Dat Project is now the Dat Foundation.
Dat is awarded with $170k in grants from Samsung and Handshake. New hires: Andrew Osheroff, developer; Georgiy Shibaev, community manager; David Clements, developer; Karissa McKelvey, project director.
Max Ogden leaves the project.
Dat is awarded $200k by the Moore foundation for the ‘Dat in the Lab’ project, researching enhancements for containerization of scientific data & code. The team size is now much smaller.
Desktop application and dataset registry are announced & released. Funding ends for Knight & Sloan grants. Kristina, Julian, and Chia-liang move on to new projects.
A public peer called Dat Base.org announced for short-term backups and previews.
Code for Science and Society is incorporated as a 501c(3) non-profit.
The first meetups for ‘Coding for Science & Society’ are held in Berlin, Oakland, and Portland; organized by the Dat team.
The team grows from 3 to 8, to include developers & designers on the Desktop application, commandline tool, and dataset registry. New hires during 2016-2017 are Joe Hand, developer; Kristina Schneider, designer; Julian Gruber, developer; Chia-liang Kao, developer.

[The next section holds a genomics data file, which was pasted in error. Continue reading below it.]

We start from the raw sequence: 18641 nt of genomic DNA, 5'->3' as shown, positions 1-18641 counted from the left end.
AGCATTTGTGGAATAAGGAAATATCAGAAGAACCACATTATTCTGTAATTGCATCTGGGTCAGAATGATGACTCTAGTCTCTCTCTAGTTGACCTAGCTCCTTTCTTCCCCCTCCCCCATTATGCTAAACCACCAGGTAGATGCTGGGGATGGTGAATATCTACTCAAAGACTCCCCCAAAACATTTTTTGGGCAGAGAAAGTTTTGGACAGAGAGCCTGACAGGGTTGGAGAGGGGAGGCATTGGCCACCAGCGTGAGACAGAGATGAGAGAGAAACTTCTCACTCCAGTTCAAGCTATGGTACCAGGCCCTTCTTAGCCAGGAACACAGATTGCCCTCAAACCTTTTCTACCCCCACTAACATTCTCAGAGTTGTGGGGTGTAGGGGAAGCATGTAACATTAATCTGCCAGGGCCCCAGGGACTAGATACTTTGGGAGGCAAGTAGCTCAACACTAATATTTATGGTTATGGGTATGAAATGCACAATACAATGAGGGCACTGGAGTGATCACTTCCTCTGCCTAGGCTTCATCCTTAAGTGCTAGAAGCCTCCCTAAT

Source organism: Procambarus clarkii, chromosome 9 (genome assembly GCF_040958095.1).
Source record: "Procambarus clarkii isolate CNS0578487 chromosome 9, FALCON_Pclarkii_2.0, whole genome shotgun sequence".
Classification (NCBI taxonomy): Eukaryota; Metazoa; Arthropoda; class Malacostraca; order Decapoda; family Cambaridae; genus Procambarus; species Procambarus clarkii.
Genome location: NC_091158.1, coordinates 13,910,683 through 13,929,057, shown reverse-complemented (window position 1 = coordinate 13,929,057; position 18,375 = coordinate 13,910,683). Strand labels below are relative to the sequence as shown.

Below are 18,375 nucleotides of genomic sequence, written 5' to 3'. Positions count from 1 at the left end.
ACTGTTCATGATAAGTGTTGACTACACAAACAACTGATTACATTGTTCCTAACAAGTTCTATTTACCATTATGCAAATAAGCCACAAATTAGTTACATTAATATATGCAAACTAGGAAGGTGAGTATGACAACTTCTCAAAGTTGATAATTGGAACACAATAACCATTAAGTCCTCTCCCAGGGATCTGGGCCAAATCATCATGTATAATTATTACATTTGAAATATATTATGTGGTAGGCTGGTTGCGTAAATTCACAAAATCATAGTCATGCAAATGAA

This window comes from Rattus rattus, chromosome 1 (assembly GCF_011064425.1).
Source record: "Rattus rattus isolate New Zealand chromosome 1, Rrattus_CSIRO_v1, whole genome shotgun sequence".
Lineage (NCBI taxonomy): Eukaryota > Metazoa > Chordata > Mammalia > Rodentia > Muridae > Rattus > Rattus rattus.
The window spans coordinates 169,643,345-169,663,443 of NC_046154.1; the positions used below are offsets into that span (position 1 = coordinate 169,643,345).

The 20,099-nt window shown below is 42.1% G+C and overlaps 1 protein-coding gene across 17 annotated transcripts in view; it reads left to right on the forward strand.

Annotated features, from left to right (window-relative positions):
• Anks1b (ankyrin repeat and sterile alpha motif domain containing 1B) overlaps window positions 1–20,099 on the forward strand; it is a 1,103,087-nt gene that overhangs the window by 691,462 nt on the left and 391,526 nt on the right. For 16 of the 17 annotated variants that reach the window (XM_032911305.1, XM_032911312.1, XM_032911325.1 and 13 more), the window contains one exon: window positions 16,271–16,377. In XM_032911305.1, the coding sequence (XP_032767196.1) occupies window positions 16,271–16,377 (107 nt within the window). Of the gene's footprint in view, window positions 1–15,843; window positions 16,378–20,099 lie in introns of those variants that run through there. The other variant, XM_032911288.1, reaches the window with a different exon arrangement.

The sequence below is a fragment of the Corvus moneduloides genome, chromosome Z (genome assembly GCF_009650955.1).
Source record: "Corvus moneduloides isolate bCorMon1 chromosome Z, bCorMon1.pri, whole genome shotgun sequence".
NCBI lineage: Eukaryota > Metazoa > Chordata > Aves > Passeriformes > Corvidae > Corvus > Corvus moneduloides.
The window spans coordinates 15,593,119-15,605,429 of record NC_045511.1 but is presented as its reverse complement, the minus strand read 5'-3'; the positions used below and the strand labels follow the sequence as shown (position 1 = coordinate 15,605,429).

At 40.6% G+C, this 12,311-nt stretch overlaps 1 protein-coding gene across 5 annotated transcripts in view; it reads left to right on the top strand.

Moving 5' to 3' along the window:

We received a $420k grant from the Knight Foundation for a Dat dataset registry and desktop application. Read More.
The team begins to rewrite Dat as they plan for a files-first approach, ditching tabular representations of data. Mathias starts working on hypercore. Read More.
Alpha testing with pilot projects in science, including Sloan Digital Sky Survey (Astronomy), iRNA-Seq (Bioinformatics – RNA), and Bionode (Bioinformatics – DNA).
Dat Beta is released, which focused on tabular datasets. It turns out to be too complex for typical use cases Read More.
The Alfred P. Sloan Foundation provided $640k in funding until March, 2017 to support the continued development of Dat as well as targeted outreach to the natural and social science research community. Read More
Karissa McKelvey is hired as a software engineer and scientific partnerships manager.
Dat Alpha announced. Dat is now a set of tools & modules for creating and sharing streaming data pipelines. Read more
Juan Benet leaves Dat and starts working on IPFS.
The Alfred P. Sloan Foundation provides $260k in funding to support the continued development of Dat. That money was used to pay Max and two additional developers to spend the year growing Dat into a vibrant, healthy, widely used open source project. Sloan’s interest is in seeing Dat used in the sciences. Read more
First round of funding from the Knight Foundation awarded, supporting Max Ogden in building the first pre-alpha prototype with a $50k grant.